“Resilience” also comes up a lot in the BEHAVIORAL INTERVIEWING process with recruiters frequently asking how you handled a failure, or dealt with an underperforming employee. In one screening I was asked to describe a nightmare marketing situation. I was so taken back, I initially laughed and stated the key to great marketing is avoiding nightmares! Then, I answered by saying, “I can tell you how I dealt with projects that did not meet expectations at key milestones.”

My answer demonstrated good project management, planning and communication skills as well as the need to manage expectations both with employees and senior management. In that situation, I passed the screening and became the top candidate for the open post, until I was asked the next question in the final round with the CEO.

The CEO wanted to know why he should hire me over every other candidate. The question was repeated in almost every subsequent interview. Sometimes the question was phrased, “Why are you right for this position over others?” When first asked this question, I was uncomfortable answering. Then, I realized the question was simply: “What makes you special?”

In the job I finally landed, I had the answer cold, and it wasn’t a generic answer. It was specific to that job. I had conducted a study that no one else in the area could have done, and I was the only one who could bring that experience to the job.

“Relevant” is the hardest arena for older workers. The assumption by many hiring managers is that the older employee is stuck in old ways of working and thinking. I countered this with a strong digital profile on LinkedIn, a broad digital presence on Twitter and other social networks, and a deep digital footprint with a dynamic web site, digital portfolio, and involvement with new digital endeavors.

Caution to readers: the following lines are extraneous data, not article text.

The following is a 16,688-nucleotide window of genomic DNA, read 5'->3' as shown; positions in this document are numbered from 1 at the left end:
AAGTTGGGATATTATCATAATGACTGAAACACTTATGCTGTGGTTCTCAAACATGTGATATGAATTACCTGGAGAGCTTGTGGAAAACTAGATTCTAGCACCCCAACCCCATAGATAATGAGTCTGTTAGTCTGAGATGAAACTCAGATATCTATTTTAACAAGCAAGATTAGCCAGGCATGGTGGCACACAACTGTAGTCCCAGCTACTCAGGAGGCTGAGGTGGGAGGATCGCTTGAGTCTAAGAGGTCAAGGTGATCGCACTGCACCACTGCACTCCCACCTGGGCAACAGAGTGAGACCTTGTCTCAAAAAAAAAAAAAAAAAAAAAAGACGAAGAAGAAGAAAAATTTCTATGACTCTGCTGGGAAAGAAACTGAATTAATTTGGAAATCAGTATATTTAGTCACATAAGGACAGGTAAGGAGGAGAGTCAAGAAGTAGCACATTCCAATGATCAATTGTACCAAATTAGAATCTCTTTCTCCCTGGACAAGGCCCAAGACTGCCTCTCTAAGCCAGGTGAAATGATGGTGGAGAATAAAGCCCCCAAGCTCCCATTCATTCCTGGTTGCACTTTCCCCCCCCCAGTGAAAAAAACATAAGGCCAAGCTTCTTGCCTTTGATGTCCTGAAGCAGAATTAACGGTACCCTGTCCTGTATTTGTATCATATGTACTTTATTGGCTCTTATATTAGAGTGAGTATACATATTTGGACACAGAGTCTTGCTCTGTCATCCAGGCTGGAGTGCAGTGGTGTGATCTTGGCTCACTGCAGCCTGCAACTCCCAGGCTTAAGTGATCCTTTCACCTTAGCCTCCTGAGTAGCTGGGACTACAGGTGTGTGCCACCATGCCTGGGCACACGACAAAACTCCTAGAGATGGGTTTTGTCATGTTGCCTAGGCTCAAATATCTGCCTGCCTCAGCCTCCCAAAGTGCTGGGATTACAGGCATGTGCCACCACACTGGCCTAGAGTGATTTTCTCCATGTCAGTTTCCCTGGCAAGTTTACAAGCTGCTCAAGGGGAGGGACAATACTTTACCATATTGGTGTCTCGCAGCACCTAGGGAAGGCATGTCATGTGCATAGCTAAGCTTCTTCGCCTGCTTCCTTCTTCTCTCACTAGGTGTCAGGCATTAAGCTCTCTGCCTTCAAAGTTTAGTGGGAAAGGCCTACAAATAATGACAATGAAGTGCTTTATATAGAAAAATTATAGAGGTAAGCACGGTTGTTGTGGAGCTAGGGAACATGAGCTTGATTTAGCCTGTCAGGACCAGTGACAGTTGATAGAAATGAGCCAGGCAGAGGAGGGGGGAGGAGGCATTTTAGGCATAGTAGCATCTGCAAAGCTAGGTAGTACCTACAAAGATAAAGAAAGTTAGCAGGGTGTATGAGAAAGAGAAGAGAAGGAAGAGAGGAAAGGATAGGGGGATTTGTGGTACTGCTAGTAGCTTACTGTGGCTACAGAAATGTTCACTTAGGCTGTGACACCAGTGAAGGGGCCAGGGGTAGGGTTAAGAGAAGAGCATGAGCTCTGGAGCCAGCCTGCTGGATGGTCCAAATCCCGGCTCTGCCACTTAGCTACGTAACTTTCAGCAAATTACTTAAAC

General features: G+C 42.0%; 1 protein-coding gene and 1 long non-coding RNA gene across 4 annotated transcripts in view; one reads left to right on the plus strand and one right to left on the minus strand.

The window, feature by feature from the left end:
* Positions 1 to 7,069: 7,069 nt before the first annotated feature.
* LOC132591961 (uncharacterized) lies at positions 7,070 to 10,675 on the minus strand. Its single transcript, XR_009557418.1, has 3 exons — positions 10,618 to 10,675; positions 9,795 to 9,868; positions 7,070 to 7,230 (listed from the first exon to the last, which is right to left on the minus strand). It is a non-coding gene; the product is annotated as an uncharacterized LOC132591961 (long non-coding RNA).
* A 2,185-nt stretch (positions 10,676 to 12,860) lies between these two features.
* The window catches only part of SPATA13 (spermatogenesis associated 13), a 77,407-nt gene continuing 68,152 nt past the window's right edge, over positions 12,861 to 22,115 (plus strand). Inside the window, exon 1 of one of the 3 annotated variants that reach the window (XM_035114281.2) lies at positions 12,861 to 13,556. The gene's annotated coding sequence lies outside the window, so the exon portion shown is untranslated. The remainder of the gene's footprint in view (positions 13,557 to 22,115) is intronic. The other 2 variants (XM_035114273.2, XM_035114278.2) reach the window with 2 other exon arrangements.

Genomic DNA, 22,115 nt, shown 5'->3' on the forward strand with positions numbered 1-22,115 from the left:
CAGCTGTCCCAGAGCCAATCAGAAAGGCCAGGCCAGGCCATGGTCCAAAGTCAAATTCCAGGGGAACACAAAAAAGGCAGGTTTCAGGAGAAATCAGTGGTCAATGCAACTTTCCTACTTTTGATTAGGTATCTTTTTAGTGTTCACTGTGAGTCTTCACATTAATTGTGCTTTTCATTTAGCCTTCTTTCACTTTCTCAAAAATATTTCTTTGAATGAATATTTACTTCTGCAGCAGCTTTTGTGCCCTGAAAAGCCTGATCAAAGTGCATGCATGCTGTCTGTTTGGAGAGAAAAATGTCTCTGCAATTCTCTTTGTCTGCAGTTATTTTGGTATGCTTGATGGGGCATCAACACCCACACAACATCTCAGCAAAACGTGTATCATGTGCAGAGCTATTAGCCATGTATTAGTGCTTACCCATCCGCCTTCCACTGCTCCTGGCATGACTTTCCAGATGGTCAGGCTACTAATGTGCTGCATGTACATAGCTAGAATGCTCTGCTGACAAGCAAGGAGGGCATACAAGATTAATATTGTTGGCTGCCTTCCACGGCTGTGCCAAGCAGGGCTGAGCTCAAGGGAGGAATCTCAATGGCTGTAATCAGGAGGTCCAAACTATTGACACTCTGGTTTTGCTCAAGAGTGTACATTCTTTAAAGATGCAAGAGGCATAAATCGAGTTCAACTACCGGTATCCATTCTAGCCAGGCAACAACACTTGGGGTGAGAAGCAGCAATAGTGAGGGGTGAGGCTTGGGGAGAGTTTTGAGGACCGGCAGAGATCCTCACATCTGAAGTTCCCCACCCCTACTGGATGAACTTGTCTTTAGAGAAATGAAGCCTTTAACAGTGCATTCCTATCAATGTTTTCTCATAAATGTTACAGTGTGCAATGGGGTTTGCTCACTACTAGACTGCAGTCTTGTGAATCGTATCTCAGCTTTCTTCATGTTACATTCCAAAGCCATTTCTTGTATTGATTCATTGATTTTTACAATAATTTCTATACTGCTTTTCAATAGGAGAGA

I invested time, energy and dollars in hiring help to build a digital portfolio and update my web site. The delegation was a key time-saver allowing me to concentrate on job postings and timely cover letters. In addition, I volunteered for the digital committee of a well-known marketing organization, got recertified in digital marketing, took online classes, and led various digital marketing groups.

All of that got me to the final round between me and one other top candidate. The difference in getting the offer became ‘Rithmetic, or my ability to apply metrics to prove progress in project management.

Of all the interviews I had, age was only an issue in one ֖ a digital company predominated by Millennials. In all other interviews, age wasn’t an issue. The ability to be relevant was.